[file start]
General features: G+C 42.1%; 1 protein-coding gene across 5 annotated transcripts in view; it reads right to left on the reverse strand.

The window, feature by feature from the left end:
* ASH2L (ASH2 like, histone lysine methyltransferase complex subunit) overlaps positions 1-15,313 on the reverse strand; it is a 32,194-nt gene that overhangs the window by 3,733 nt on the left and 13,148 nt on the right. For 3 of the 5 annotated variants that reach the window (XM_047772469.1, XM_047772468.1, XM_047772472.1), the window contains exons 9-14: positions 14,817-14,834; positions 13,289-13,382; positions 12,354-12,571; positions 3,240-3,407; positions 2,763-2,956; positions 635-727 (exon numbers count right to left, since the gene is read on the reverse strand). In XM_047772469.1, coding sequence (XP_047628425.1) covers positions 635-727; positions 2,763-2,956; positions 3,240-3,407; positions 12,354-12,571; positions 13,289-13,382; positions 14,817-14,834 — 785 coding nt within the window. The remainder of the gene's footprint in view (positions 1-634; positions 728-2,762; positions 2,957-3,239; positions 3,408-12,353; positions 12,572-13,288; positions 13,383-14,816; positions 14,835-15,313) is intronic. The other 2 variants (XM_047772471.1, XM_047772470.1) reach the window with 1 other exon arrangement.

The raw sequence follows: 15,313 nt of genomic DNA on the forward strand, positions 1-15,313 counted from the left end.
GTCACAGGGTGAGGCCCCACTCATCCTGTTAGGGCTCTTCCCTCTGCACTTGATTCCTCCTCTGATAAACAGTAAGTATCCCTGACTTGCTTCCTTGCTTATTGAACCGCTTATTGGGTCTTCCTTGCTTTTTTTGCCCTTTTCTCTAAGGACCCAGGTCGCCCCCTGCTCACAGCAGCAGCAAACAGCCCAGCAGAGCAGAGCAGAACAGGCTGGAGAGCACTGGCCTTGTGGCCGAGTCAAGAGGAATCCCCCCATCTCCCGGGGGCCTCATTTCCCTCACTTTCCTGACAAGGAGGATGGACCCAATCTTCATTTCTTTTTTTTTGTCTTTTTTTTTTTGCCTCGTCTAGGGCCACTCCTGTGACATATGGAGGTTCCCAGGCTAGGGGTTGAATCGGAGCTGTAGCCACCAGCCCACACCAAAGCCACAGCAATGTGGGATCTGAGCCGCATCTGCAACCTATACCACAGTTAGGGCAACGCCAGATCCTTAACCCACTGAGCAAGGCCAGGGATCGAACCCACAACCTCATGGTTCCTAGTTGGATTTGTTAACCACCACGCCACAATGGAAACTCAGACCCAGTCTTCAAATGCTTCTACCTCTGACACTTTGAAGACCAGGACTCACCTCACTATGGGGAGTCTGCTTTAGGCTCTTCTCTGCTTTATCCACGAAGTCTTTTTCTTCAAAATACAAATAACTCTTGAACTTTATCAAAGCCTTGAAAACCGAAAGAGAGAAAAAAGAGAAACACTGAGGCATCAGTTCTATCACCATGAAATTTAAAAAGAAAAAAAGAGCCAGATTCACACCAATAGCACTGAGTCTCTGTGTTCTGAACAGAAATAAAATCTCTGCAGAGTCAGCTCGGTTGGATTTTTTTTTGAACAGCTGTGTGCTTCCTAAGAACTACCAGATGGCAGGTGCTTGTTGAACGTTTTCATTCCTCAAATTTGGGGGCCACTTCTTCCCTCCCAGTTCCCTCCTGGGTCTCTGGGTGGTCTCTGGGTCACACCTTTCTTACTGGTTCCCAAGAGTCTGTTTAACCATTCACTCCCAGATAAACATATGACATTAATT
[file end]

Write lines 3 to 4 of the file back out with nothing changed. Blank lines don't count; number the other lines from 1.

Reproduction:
* ASH2L (ASH2 like, histone lysine methyltransferase complex subunit) overlaps positions 1-15,313 on the reverse strand; it is a 32,194-nt gene that overhangs the window by 3,733 nt on the left and 13,148 nt on the right. For 3 of the 5 annotated variants that reach the window (XM_047772469.1, XM_047772468.1, XM_047772472.1), the window contains exons 9-14: positions 14,817-14,834; positions 13,289-13,382; positions 12,354-12,571; positions 3,240-3,407; positions 2,763-2,956; positions 635-727 (exon numbers count right to left, since the gene is read on the reverse strand). In XM_047772469.1, coding sequence (XP_047628425.1) covers positions 635-727; positions 2,763-2,956; positions 3,240-3,407; positions 12,354-12,571; positions 13,289-13,382; positions 14,817-14,834 — 785 coding nt within the window. The remainder of the gene's footprint in view (positions 1-634; positions 728-2,762; positions 2,957-3,239; positions 3,408-12,353; positions 12,572-13,288; positions 13,383-14,816; positions 14,835-15,313) is intronic. The other 2 variants (XM_047772471.1, XM_047772470.1) reach the window with 1 other exon arrangement.

The raw sequence follows: 15,313 nt of genomic DNA on the forward strand, positions 1-15,313 counted from the left end.